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Ethics in everyday places: mapping moral stress, distress, and injury

By: Koch, Tom.
Material type: materialTypeLabelBookPublisher: Cambridge MIT Press 2017Description: xix, 259p. With index.ISBN: 9780262037211.Subject(s): Ethics | Cartography | Geography | Cultural Realities | Moral communitiesDDC classification: 170 Summary: An exploration of moral stress, distress, and injuries inherent in modern society through the maps that pervade academic and public communications worlds.In Ethics in Everyday Places, ethics and geographer Tom Koch considers what happens when, as he puts it, “you do everything right but know you've done something wrong." The resulting moral stress and injury, he argues, are pervasive in modern Western society. Koch makes his argument "from the ground up," from the perspective of average persons, and through a revealing series of maps in which issues of ethics and morality are embedded. The book begins with a general grounding in both moral stress and mapping as a means of investigation. The author then examines the ethical dilemmas of mapmakers and others in the popular media and the sciences, including graphic artists, journalists, researchers, and social scientists. Koch expands from the particular to the general, from mapmaker and journalist to the readers of maps and news. He explores the moral stress and injury in educational funding, poverty, and income inequality ("Why aren't we angry that one in eight fellow citizens lives in federally certified poverty?"), transportation modeling (seen in the iconic map of the London transit system and the hidden realities of exclusion), and U.S. graft organ transplantation. This uniquely interdisciplinary work rewrites our understanding of the nature of moral stress, distress and injury, and ethics in modern life. Written accessibly and engagingly, it transforms how we think of ethics personal and professional amid the often conflicting moral injunctions across modern society. https://mitpress.mit.edu/books/ethics-everyday-places
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An exploration of moral stress, distress, and injuries inherent in modern society through the maps that pervade academic and public communications worlds.In Ethics in Everyday Places, ethics and geographer Tom Koch considers what happens when, as he puts it, “you do everything right but know you've done something wrong." The resulting moral stress and injury, he argues, are pervasive in modern Western society. Koch makes his argument "from the ground up," from the perspective of average persons, and through a revealing series of maps in which issues of ethics and morality are embedded. The book begins with a general grounding in both moral stress and mapping as a means of investigation. The author then examines the ethical dilemmas of mapmakers and others in the popular media and the sciences, including graphic artists, journalists, researchers, and social scientists. Koch expands from the particular to the general, from mapmaker and journalist to the readers of maps and news. He explores the moral stress and injury in educational funding, poverty, and income inequality ("Why aren't we angry that one in eight fellow citizens lives in federally certified poverty?"), transportation modeling (seen in the iconic map of the London transit system and the hidden realities of exclusion), and U.S. graft organ transplantation. This uniquely interdisciplinary work rewrites our understanding of the nature of moral stress, distress and injury, and ethics in modern life. Written accessibly and engagingly, it transforms how we think of ethics personal and professional amid the often conflicting moral injunctions across modern society.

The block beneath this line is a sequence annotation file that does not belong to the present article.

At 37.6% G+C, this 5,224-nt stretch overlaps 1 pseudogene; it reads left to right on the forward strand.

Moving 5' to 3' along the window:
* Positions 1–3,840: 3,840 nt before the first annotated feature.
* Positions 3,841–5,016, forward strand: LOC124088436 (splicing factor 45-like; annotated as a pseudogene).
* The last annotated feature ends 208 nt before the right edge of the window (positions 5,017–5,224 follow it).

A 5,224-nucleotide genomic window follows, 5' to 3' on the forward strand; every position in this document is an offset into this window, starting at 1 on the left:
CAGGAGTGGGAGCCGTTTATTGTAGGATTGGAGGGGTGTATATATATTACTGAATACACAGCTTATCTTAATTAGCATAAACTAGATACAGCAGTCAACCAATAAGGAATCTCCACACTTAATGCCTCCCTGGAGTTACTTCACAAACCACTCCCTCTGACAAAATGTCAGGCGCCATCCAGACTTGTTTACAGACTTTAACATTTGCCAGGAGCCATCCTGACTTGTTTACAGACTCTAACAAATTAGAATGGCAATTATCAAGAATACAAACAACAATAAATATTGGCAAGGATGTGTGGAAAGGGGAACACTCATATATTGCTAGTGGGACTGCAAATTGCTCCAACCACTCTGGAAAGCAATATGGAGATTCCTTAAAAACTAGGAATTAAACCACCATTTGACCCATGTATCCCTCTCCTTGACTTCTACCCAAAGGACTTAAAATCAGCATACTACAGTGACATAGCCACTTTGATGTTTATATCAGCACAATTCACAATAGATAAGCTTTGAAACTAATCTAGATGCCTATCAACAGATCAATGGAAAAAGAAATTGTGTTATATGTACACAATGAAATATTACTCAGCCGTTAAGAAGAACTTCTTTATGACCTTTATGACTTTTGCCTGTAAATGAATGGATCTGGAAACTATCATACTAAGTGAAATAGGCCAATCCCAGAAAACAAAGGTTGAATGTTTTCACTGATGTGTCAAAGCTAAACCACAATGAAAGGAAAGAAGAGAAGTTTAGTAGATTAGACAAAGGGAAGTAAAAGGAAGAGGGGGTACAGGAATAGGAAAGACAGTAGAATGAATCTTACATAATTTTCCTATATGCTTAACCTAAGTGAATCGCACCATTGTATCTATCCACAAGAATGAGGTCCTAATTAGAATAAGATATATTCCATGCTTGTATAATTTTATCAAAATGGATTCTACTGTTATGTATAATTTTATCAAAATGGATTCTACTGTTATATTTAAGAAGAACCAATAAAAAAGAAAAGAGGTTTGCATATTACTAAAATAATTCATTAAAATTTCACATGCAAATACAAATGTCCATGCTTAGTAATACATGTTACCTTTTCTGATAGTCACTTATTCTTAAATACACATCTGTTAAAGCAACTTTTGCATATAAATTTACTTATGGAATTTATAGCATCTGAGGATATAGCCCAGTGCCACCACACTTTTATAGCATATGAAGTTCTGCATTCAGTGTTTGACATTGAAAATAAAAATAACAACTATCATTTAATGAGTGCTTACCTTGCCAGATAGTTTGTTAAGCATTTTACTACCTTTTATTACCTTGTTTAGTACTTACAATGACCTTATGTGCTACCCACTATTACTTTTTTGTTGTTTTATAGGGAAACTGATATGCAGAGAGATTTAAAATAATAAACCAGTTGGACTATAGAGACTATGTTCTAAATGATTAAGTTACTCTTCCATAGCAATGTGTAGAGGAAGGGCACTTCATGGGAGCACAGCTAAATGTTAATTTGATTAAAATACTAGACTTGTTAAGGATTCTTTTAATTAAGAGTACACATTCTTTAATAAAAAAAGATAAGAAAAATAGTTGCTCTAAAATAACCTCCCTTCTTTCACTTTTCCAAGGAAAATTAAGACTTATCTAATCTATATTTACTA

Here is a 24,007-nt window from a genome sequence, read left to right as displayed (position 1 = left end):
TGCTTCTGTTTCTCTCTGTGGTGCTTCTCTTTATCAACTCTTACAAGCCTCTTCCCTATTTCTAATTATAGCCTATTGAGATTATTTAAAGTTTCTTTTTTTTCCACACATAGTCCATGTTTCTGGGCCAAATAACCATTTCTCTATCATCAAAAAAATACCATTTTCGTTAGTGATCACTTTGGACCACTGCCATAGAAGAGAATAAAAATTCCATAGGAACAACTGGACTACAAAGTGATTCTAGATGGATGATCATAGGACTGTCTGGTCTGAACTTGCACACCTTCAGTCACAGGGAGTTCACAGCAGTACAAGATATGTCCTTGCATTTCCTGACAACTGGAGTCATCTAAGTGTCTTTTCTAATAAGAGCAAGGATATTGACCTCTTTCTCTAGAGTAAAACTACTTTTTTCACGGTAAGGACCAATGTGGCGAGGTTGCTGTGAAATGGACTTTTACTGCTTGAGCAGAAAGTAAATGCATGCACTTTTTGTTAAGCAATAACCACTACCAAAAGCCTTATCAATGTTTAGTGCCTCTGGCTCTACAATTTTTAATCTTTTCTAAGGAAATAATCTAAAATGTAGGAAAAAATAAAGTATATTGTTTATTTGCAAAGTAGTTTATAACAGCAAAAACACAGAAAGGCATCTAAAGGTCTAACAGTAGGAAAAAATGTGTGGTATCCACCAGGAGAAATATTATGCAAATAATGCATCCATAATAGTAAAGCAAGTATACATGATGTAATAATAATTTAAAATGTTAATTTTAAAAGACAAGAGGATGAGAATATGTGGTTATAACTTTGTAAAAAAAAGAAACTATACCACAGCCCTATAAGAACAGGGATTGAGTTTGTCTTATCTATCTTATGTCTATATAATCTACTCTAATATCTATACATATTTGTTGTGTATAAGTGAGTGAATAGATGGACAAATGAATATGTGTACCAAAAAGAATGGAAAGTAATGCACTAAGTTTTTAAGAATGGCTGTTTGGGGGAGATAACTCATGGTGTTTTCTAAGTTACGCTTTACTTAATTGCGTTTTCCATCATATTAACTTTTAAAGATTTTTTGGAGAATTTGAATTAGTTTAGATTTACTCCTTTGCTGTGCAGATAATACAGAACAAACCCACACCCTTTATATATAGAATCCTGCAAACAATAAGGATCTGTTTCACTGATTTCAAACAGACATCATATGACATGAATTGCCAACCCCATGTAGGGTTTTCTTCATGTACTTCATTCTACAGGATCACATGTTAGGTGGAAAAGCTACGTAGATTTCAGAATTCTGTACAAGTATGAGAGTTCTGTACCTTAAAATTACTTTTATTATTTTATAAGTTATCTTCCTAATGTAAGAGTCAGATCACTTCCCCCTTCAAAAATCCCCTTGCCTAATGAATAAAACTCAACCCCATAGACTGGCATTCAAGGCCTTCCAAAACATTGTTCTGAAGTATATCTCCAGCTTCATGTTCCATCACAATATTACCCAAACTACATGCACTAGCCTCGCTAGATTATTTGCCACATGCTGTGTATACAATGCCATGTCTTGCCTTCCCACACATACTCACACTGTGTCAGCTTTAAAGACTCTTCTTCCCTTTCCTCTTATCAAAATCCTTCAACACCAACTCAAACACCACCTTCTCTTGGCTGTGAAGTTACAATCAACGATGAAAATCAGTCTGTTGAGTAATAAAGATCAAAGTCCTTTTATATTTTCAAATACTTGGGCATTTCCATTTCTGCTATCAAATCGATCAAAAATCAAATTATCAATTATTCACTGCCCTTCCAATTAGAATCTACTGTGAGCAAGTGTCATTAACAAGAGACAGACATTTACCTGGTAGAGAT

https://mitpress.mit.edu/books/ethics-everyday-places

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